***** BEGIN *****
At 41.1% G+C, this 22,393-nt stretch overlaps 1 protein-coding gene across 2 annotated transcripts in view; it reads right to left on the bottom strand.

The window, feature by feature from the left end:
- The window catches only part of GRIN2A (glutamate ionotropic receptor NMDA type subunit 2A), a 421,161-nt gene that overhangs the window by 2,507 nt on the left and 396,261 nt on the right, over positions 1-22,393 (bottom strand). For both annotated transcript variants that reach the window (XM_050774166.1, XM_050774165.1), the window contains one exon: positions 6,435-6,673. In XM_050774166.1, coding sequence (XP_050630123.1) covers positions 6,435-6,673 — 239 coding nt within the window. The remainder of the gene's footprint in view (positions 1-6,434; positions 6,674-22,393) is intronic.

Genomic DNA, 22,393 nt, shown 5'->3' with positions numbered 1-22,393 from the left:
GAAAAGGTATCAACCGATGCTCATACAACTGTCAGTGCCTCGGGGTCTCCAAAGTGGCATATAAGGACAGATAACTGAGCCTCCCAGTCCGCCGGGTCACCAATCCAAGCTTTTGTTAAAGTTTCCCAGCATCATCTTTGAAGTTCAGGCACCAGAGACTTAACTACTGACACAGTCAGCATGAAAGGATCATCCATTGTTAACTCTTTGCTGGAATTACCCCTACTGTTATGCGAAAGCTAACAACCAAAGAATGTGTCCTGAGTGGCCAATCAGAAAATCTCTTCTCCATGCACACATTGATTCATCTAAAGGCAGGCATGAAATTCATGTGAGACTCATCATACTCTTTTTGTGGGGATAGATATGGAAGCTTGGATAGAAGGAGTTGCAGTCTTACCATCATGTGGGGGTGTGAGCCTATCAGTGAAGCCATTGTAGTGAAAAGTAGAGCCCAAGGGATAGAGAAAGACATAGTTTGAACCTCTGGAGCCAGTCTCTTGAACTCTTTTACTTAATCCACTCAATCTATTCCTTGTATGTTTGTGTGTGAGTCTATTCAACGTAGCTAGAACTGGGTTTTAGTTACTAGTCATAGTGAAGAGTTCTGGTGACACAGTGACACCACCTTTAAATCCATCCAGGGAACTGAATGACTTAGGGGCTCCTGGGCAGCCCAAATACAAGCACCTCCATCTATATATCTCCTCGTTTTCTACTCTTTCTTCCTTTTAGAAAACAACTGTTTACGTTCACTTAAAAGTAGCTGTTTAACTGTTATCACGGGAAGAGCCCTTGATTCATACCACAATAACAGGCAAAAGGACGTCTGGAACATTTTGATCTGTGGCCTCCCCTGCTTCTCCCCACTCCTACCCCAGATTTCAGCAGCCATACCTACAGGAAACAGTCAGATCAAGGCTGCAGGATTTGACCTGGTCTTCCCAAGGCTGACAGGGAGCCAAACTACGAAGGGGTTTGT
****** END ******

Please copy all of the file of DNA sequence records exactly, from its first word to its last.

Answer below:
At 41.1% G+C, this 22,393-nt stretch overlaps 1 protein-coding gene across 2 annotated transcripts in view; it reads right to left on the bottom strand.

The window, feature by feature from the left end:
- The window catches only part of GRIN2A (glutamate ionotropic receptor NMDA type subunit 2A), a 421,161-nt gene that overhangs the window by 2,507 nt on the left and 396,261 nt on the right, over positions 1-22,393 (bottom strand). For both annotated transcript variants that reach the window (XM_050774166.1, XM_050774165.1), the window contains one exon: positions 6,435-6,673. In XM_050774166.1, coding sequence (XP_050630123.1) covers positions 6,435-6,673 — 239 coding nt within the window. The remainder of the gene's footprint in view (positions 1-6,434; positions 6,674-22,393) is intronic.

Genomic DNA, 22,393 nt, shown 5'->3' with positions numbered 1-22,393 from the left:
GAAAAGGTATCAACCGATGCTCATACAACTGTCAGTGCCTCGGGGTCTCCAAAGTGGCATATAAGGACAGATAACTGAGCCTCCCAGTCCGCCGGGTCACCAATCCAAGCTTTTGTTAAAGTTTCCCAGCATCATCTTTGAAGTTCAGGCACCAGAGACTTAACTACTGACACAGTCAGCATGAAAGGATCATCCATTGTTAACTCTTTGCTGGAATTACCCCTACTGTTATGCGAAAGCTAACAACCAAAGAATGTGTCCTGAGTGGCCAATCAGAAAATCTCTTCTCCATGCACACATTGATTCATCTAAAGGCAGGCATGAAATTCATGTGAGACTCATCATACTCTTTTTGTGGGGATAGATATGGAAGCTTGGATAGAAGGAGTTGCAGTCTTACCATCATGTGGGGGTGTGAGCCTATCAGTGAAGCCATTGTAGTGAAAAGTAGAGCCCAAGGGATAGAGAAAGACATAGTTTGAACCTCTGGAGCCAGTCTCTTGAACTCTTTTACTTAATCCACTCAATCTATTCCTTGTATGTTTGTGTGTGAGTCTATTCAACGTAGCTAGAACTGGGTTTTAGTTACTAGTCATAGTGAAGAGTTCTGGTGACACAGTGACACCACCTTTAAATCCATCCAGGGAACTGAATGACTTAGGGGCTCCTGGGCAGCCCAAATACAAGCACCTCCATCTATATATCTCCTCGTTTTCTACTCTTTCTTCCTTTTAGAAAACAACTGTTTACGTTCACTTAAAAGTAGCTGTTTAACTGTTATCACGGGAAGAGCCCTTGATTCATACCACAATAACAGGCAAAAGGACGTCTGGAACATTTTGATCTGTGGCCTCCCCTGCTTCTCCCCACTCCTACCCCAGATTTCAGCAGCCATACCTACAGGAAACAGTCAGATCAAGGCTGCAGGATTTGACCTGGTCTTCCCAAGGCTGACAGGGAGCCAAACTACGAAGGGGTTTGT